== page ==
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MEANING A LIFE by Mary Oppen


An Autobiography

by Mary Oppen

Pub Date: April 1st, 2020
ISBN: 978-0-8112-2947-0
Publisher: New Directions

An expanded edition of a 1978 memoir about poetry and one’s purpose in midcentury America.

Originally published by Black Sparrow Press and now saved from obscurity, this sonorous autobiography (and only prose publication) from painter and poet Oppen (Poems & Transpositions, 1980, etc.) chronicles the lives of two literary soul mates. Born in 1908 in Kalispell, Montana, the author grew up with a desire not only to leave her rural lifestyle but to pursue a lifelong conversation, learning “as much as we are able of the universe we are part of.” She went to Oregon State University, where she met her future husband, George; although she was expelled after their first date for breaking curfew, their bond was cast. “Our joined lives,” she recalls, “seem[ed] to us both choice and inevitability.” Oppen’s narrative shifts seamlessly into a collective memoir as she chronicles the couple’s travels from San Francisco to New York, Paris, and Mexico, tested on their way by the hardships of World War II. Of their many travels, Oppen quotes Sherwood Anderson: “we wanted to know if we were any good out there.” Although George won the Pulitzer Prize for poetry in 1969, Mary’s memoir is by no means in his shadow; their love and intellectual union is rhapsodically mutual and an inspiring achievement to behold. Midcentury poetry aficionados will enjoy another layer: George was part of the “objectivist” poetry movement, and Charles Reznikoff and Louis Zukofsky appear throughout the Oppens’ travels. While these poets challenged the conceptual side of their craft, Mary looked to the entire literary canon for her voice. On Virginia Woolf, she writes, “Virginia herself found in her writing what life meant to her, and reading her works I found a little more of what life meant to me.” The author divined meaning and guidance from the literary lives around her and channeled those forces into a passionate memoir that will continue to resound with readers even decades after its publication.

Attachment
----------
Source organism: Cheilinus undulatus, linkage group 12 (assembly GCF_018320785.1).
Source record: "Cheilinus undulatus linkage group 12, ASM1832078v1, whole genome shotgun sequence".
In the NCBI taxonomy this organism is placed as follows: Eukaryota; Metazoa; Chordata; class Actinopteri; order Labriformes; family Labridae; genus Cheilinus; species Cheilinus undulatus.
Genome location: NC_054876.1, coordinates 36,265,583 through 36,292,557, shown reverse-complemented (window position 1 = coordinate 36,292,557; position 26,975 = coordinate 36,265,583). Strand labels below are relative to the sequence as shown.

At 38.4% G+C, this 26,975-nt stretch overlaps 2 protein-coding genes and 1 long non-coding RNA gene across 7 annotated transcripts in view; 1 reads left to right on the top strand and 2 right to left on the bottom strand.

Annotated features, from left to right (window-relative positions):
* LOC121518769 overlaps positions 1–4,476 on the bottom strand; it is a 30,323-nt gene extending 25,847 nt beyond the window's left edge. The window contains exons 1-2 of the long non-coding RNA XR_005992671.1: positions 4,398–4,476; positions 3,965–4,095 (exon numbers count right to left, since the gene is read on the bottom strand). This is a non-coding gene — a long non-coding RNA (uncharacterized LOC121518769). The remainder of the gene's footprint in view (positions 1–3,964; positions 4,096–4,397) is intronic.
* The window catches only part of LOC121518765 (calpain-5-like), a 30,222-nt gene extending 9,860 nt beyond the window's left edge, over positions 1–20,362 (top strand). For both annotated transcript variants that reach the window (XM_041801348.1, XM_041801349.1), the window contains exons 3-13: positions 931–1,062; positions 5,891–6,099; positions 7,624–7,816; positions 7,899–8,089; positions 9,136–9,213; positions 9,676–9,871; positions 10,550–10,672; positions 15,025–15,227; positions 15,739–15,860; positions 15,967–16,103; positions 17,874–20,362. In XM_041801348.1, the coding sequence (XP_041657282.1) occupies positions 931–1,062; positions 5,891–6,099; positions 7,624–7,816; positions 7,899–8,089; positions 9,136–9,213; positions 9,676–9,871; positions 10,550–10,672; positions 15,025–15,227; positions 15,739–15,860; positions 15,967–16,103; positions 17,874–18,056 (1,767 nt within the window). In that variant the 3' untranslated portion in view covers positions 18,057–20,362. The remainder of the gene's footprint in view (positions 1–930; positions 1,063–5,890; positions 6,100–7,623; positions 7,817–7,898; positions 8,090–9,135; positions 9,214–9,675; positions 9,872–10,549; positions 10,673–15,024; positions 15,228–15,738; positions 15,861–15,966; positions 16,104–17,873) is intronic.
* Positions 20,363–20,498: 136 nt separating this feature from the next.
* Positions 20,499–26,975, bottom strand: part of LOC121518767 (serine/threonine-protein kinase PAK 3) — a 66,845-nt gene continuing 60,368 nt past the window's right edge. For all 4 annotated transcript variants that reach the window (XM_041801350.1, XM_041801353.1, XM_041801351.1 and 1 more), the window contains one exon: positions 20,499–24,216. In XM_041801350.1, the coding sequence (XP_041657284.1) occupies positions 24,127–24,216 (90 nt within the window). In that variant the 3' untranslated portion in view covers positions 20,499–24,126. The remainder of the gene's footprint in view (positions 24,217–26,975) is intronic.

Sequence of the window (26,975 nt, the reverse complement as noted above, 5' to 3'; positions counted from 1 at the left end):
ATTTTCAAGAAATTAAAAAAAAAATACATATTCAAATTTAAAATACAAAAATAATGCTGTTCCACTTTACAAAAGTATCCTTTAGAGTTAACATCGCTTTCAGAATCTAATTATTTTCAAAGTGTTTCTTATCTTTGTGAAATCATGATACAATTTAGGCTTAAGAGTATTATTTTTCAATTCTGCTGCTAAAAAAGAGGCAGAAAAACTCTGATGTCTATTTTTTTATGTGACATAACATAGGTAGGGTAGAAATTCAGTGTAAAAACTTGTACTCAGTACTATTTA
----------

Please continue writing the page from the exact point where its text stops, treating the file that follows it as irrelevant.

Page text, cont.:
Inspiring recollections of love, literature, and a search for meaning.